The final networking event of 2021 was dedicated to addressing our voice concerns. Voice teacher Anouska Taylor joined us to answer questions about the speaking voice of language professionals.
Interpreters, language teachers, voice-over actors, podcasters and speakers who’re invited to events are the kind of language professionals who use their voice extensively.
As we found out, some of them find it hard to project their voice. They may run out of breath when speaking. Some might feel their pitch is too high or that their voice can be raspy.
Anouska answered their questions with demonstrations and made this session both highly interactive and practical.
The single most important thing to do to look after your voice is to warm it up, yet that’s what most speakers just don’t do. You won’t go for a big run without warming up first. It’s the same for your voice. It’s all muscles after all.Anouska Taylor
We talked about how to look after our voice when preparing for a speaking engagement, how to overcome ‘morning voice’ – when our voice is too deep and raspy.
As Anouska pointed out:
The vocal cords love hydration. They love steam. Inhaling steam during your morning shower is very good for your voice.
We asked Anouska what she thinks about our pitch – whether she thinks we speak at the right pitch, and we discussed all things intonation, foreign accents, the correlation between articulation and speed, and why it is that often we don’t like listening to our own voice.
Your lip muscles are generally the ones that are underutilised. And the smile muscles are the ones that are overutilised. Warming up your lip muscles is a very good exercise that helps you with articulation too.
We then pondered on whether we may sound different in the different languages that we speak. Some of us shared that they feel their pitch is very different in their native language compared to English.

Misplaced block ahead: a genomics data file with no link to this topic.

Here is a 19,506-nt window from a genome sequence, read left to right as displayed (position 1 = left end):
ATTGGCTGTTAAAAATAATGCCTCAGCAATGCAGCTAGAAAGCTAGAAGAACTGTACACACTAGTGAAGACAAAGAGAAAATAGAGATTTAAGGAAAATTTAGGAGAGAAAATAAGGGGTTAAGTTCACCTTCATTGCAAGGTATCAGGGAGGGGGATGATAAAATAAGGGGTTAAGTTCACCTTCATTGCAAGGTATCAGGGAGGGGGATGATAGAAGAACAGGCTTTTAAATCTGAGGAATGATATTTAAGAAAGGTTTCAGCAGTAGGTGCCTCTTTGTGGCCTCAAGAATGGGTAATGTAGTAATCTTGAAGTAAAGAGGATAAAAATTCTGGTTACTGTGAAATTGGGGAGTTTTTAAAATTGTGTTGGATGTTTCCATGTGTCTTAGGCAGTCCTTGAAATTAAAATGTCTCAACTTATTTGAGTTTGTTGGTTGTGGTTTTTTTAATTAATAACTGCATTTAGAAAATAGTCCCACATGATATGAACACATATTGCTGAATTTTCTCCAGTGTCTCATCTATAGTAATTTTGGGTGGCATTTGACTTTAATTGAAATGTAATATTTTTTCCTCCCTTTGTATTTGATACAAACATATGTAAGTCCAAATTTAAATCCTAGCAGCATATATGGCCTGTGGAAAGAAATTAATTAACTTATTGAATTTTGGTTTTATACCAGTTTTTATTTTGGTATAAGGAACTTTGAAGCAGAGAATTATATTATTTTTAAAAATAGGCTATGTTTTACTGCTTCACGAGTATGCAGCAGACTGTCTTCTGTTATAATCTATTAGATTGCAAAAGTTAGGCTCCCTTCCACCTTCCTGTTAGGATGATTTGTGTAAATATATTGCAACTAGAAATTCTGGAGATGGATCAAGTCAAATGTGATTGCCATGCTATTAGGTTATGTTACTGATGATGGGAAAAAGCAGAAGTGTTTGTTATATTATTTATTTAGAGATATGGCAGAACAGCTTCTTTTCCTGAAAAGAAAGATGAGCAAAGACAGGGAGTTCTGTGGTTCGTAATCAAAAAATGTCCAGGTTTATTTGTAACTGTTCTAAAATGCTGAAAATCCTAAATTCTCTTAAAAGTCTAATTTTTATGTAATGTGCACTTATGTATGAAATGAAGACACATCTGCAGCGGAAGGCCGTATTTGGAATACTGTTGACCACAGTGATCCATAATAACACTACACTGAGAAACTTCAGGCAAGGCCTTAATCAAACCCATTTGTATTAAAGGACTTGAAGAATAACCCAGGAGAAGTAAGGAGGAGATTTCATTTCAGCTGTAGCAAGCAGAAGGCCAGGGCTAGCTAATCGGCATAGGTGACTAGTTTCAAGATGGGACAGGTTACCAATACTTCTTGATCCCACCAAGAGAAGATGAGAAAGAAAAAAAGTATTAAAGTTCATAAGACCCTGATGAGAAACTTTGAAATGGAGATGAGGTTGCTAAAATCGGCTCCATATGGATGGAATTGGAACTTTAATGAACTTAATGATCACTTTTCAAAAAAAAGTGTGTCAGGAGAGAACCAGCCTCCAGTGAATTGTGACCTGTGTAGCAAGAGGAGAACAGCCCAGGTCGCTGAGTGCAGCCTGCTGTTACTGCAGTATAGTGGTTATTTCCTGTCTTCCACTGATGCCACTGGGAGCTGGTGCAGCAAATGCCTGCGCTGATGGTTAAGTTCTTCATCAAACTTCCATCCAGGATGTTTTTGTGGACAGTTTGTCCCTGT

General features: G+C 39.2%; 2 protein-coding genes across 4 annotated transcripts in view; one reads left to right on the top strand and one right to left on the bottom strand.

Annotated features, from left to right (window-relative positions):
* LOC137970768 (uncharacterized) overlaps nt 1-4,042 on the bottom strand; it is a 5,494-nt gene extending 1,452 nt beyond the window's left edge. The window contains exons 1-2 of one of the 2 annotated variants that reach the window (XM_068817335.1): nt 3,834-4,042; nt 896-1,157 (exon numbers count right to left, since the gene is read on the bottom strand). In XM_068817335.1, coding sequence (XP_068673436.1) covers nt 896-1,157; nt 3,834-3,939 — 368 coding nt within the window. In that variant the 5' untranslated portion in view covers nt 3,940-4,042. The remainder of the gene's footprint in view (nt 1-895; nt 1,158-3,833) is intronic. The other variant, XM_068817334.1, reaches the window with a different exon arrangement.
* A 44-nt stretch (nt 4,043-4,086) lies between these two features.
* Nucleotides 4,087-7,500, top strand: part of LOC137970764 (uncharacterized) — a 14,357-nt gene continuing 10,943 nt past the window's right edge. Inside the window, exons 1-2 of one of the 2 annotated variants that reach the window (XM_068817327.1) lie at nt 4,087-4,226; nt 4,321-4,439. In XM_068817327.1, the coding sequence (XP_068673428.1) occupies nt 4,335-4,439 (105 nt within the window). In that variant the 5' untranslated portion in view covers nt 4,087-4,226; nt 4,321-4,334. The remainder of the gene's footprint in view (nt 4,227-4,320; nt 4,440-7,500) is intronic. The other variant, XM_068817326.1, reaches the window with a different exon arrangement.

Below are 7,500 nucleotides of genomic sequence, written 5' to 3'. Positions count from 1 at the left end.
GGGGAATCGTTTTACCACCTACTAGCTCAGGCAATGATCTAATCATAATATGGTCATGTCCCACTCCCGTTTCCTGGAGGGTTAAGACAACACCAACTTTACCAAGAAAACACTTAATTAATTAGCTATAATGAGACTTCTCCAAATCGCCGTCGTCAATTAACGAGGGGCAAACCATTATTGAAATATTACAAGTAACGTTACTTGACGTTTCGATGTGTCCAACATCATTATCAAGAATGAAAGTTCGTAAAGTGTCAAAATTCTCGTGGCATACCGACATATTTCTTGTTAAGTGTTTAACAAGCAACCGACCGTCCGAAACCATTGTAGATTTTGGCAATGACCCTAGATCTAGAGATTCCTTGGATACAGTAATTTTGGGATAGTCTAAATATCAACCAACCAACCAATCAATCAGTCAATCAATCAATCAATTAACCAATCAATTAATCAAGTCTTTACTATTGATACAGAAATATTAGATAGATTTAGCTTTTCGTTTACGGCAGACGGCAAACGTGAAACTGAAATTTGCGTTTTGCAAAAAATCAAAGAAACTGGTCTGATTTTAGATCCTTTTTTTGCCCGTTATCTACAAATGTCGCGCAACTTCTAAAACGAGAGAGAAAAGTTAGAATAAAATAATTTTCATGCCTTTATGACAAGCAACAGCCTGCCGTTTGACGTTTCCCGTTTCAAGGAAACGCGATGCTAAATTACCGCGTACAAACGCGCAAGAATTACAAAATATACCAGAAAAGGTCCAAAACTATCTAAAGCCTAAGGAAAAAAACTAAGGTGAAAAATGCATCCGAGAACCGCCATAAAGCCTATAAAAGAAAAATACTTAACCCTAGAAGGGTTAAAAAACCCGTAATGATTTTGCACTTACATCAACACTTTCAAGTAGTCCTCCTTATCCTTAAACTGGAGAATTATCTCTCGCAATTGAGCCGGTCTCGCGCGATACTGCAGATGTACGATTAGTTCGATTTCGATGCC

We exchanged tips and tricks, best practices and natural remedies and what was planned to be a 30-minute Q&A session turned into more like a 70-minute one.
Thanks for everyone who joined and/or submitted questions.
Anouska’s first London show is coming up in February 2022. Check for available tickets and register here.
If you’re going, let us know so we can put you in touch with other language professionals who’re also planning to attend so you can meet over drinks and enjoy the concert together.
About the Speaker
Anouska Taylor is an experienced London-based voice teacher, Jungian coach and professional singer-songwriter. She trains clients around the world to find the full potential of their speaking voice so they can make the greatest impact whether coaching, training, presenting, podcasting, pitching or consulting.
Anouska utilises 4 key components in her voice training – voice physiology, vocal technique, paralinguistics and voice psychology (using Jungian psychology in a coaching capacity).
She’s also a professional singer-songwriter with her first London shows coming up in February 2022. You can find her music across all major music streaming platforms including Spotify, Amazon, iTunes, Apple and YouTube.
Follow Anouska on her channels:
Voice training website: https://www.anouskataylor.com
Music and upcoming concerts: https://www.anouskavocals.com